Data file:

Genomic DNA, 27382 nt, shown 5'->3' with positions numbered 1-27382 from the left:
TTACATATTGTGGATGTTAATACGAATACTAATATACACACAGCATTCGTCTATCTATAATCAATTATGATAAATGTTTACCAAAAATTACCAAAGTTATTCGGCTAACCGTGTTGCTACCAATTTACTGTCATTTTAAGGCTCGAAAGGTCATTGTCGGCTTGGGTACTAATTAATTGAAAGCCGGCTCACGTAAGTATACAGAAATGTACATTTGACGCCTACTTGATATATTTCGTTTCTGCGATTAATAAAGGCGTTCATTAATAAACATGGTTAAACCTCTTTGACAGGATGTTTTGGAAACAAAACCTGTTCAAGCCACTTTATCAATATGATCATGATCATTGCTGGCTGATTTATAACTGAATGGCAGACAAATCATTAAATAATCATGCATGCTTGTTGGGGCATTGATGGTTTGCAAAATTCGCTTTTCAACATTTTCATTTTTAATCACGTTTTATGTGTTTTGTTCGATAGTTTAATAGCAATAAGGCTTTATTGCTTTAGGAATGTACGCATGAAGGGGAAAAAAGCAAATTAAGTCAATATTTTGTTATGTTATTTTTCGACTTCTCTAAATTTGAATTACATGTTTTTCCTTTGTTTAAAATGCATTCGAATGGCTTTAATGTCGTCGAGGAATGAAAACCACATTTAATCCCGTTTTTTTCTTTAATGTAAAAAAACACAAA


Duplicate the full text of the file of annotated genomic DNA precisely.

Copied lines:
Genomic DNA, 27382 nt, shown 5'->3' with positions numbered 1-27382 from the left:
TTACATATTGTGGATGTTAATACGAATACTAATATACACACAGCATTCGTCTATCTATAATCAATTATGATAAATGTTTACCAAAAATTACCAAAGTTATTCGGCTAACCGTGTTGCTACCAATTTACTGTCATTTTAAGGCTCGAAAGGTCATTGTCGGCTTGGGTACTAATTAATTGAAAGCCGGCTCACGTAAGTATACAGAAATGTACATTTGACGCCTACTTGATATATTTCGTTTCTGCGATTAATAAAGGCGTTCATTAATAAACATGGTTAAACCTCTTTGACAGGATGTTTTGGAAACAAAACCTGTTCAAGCCACTTTATCAATATGATCATGATCATTGCTGGCTGATTTATAACTGAATGGCAGACAAATCATTAAATAATCATGCATGCTTGTTGGGGCATTGATGGTTTGCAAAATTCGCTTTTCAACATTTTCATTTTTAATCACGTTTTATGTGTTTTGTTCGATAGTTTAATAGCAATAAGGCTTTATTGCTTTAGGAATGTACGCATGAAGGGGAAAAAAGCAAATTAAGTCAATATTTTGTTATGTTATTTTTCGACTTCTCTAAATTTGAATTACATGTTTTTCCTTTGTTTAAAATGCATTCGAATGGCTTTAATGTCGTCGAGGAATGAAAACCACATTTAATCCCGTTTTTTTCTTTAATGTAAAAAAACACAAA